Skip to main content

Twelve Russian spies have been charged with running a sweeping hacking campaign to damage Democratic candidate Hillary Clinton in the 2016 U.S. presidential election – with the indictment landing three days before Donald Trump is set to meet Vladimir Putin.

Special counsel Robert Mueller accuses the agents with the Main Intelligence Directorate, a Kremlin spy agency known as the GRU, of installing spyware on the computers of Democratic Party staffers to monitor their work during the campaign; stealing embarrassing e-mails and other documents; and making off with voter information on 500,000 Americans from a state election agency.

The spies set up fake personas online to release the stolen documents. They also allegedly fed the information to an “organization” – unnamed in the indictment, but which appears to be Wikileaks – as well as a congressional candidate, a lobbyist and a journalist. And they communicated with someone who was “in regular contact” with Mr. Trump’s campaign to offer “help.”

Friday’s charges outline the extent of Russia’s stunning attack on the electoral system of the most powerful country in the world. And they lift the curtain on 21st-century cyber warfare that caught the U.S. government completely unprepared.

Mr. Mueller has previously indicted Russian hackers with ties to the Kremlin, but Friday’s charges are the first against government intelligence agents. He is investigating Moscow’s interference in the election, and trying to determine whether Mr. Trump’s campaign colluded with Russia.

The U.S. President, speaking on a visit to Britain before the charges were laid, accused the investigation of hurting his attempts to build a relationship with Mr. Putin.

“I would call it the rigged witch hunt,” Mr. Trump said. “It really hurts our relationship with Russia. We would have a chance to have … a very good relationship with President Putin.”

During the campaign, Mr. Trump publicly encouraged Russia to hack Ms. Clinton’s e-mails and frequently referenced the hacked documents to assail his opponent.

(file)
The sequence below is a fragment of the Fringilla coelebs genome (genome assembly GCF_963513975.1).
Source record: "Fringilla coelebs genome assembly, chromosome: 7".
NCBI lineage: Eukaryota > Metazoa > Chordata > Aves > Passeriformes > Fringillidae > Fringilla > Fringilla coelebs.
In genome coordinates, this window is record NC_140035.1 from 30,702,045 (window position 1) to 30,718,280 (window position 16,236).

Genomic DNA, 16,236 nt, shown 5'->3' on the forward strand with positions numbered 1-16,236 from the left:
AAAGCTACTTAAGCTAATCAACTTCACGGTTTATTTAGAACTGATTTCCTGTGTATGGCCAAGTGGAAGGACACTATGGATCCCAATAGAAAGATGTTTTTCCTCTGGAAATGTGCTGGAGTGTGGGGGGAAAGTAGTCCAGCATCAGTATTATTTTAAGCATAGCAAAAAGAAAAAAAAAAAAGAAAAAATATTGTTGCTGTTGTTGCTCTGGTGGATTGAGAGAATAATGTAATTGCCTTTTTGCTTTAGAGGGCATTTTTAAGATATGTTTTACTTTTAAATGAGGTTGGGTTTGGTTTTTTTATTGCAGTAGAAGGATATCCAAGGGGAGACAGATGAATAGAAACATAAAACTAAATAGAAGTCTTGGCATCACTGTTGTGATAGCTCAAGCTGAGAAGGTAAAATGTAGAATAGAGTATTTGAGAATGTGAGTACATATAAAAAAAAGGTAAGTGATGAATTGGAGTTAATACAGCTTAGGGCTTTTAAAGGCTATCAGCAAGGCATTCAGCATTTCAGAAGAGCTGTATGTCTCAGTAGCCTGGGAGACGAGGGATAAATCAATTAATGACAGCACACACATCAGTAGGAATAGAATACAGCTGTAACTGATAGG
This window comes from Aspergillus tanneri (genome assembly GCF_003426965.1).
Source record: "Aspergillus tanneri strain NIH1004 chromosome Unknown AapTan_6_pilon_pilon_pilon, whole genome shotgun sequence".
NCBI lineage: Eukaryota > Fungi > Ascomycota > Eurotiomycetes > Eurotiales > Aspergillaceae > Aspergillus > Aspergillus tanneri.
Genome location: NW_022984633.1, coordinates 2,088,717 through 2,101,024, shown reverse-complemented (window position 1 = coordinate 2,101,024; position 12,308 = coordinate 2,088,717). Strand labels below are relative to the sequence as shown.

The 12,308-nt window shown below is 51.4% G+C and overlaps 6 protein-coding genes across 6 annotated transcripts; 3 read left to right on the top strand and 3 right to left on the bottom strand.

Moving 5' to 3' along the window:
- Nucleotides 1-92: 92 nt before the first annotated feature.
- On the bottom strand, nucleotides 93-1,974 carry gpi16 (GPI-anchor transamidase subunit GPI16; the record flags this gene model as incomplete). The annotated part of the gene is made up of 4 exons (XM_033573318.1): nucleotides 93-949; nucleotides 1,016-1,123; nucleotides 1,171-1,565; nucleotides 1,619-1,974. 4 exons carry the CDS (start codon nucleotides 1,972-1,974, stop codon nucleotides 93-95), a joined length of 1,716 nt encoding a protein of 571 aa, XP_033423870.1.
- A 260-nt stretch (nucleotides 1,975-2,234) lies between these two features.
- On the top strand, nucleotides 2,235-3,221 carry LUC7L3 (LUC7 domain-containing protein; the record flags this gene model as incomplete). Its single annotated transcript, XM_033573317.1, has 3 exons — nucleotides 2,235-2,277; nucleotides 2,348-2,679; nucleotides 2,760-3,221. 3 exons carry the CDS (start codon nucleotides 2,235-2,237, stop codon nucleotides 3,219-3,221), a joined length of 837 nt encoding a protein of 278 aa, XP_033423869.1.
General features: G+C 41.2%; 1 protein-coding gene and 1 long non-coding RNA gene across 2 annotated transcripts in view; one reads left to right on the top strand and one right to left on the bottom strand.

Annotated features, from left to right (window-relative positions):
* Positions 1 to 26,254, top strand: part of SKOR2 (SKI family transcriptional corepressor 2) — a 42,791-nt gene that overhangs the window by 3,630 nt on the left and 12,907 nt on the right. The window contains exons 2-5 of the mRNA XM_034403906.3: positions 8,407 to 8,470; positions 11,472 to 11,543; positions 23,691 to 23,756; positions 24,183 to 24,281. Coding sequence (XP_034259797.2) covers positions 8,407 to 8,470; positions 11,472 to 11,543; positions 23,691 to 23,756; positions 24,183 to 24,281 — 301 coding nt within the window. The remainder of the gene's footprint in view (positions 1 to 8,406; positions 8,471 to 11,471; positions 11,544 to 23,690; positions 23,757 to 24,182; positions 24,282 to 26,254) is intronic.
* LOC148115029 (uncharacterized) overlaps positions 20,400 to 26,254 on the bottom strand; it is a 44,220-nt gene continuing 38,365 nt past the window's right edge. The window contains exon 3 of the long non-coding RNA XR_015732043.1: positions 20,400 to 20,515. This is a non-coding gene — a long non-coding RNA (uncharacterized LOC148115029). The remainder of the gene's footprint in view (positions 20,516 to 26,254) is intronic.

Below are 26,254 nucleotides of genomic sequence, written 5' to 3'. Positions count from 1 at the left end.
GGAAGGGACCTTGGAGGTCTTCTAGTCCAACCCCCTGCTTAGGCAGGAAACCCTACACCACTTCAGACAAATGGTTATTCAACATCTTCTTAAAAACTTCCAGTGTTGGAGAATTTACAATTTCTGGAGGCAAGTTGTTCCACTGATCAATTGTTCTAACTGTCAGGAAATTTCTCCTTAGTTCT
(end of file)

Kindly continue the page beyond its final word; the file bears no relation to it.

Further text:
Politicians across the spectrum demanded that Mr. Trump cancel his Monday summit with Mr. Putin in Finland – or at the very least confront him about the hacking allegations.

“President Trump must be willing to confront Putin from a position of strength and demonstrate that there will be a serious price to pay for his ongoing aggression,” Republican Senator John McCain said in a statement. “If President Trump is not prepared to hold Putin accountable, the summit in Helsinki should not move forward.”

While U.S. intelligence agencies have long blamed Russia for the hack, Friday’s indictment lays out for the first time the details of how it is believed to have been carried out by two Moscow-based GRU departments, Units 26165 and 74455.

The spies started by sending spearphishing e-mails to members of Ms. Clinton’s campaign and other Democratic officials, the indictment says. One March, 2016 e-mail, disguised to look like a security alert from Google, tricked campaign chair John Podesta into entering his password into a GRU-created website. The Russians then stole more than 50,000 emails from his account.

A similar e-mail the following month fooled a staffer at the Democratic Congressional Campaign Committee. This single slip-up allegedly enabled the spies to enter not only her computer, but the DCCC server and the computers of the Democratic National Committee as well.

Once inside, the GRU agents are accused of installing a spyware program called X-Agent, which allowed them to view the screens of party officials and log their keystrokes. They stole thousands more e-mails, and rooted through the computers for sensitive documents.

Then the spies set up a website, Facebook page and Twitter account called “DCLeaks” to publish the material, Mr. Mueller alleges. They also created a fake identity, Guccifer 2.0, who claimed to be a Romanian hacker with “totally no relation to the Russian government.”

One unnamed group allegedly approached “Guccifer” requesting documents that would drive a wedge between Ms. Clinton and Bernie Sanders, her rival for the Democratic presidential nod, ahead of the party’s nominating convention. The Russians complied. The group appears to be Wikileaks, which published tens of thousands of the stolen documents in the summer of 2016.

Three other people, all unnamed in the indictment, also received documents from the Russians: A congressional candidate, who contacted the spies seeking damaging information on an opponent; a lobbyist who got information on Democratic donors; and a reporter who co-ordinated with the Russians on putting out information about Black Lives Matter.

And the spies, posing as Guccifer, allegedly communicated with someone connected to Mr. Trump’s associates, saying “please tell me if i can help you anyhow … it would be a great pleasure to me.” Roger Stone, a long-time friend of Mr. Trump’s, has previously acknowledged exchanging messages with Guccifer.

There is no evidence that any of these people realized that they were dealing with Russian spies, and none has been charged.

On Friday, Mr. Trump seemed unconcerned at the notion of Russian hacking, suggesting there was not much he could do if Mr. Putin denied it.

“I don’t think you’ll have any ‘Gee, I did it. I did it. You got me.’ There won’t be a Perry Mason here,” he said. “But I will absolutely firmly ask the question.”

Follow related authors and topics

Authors and topics you follow will be added to your personal news feed in Following.

Interact with The Globe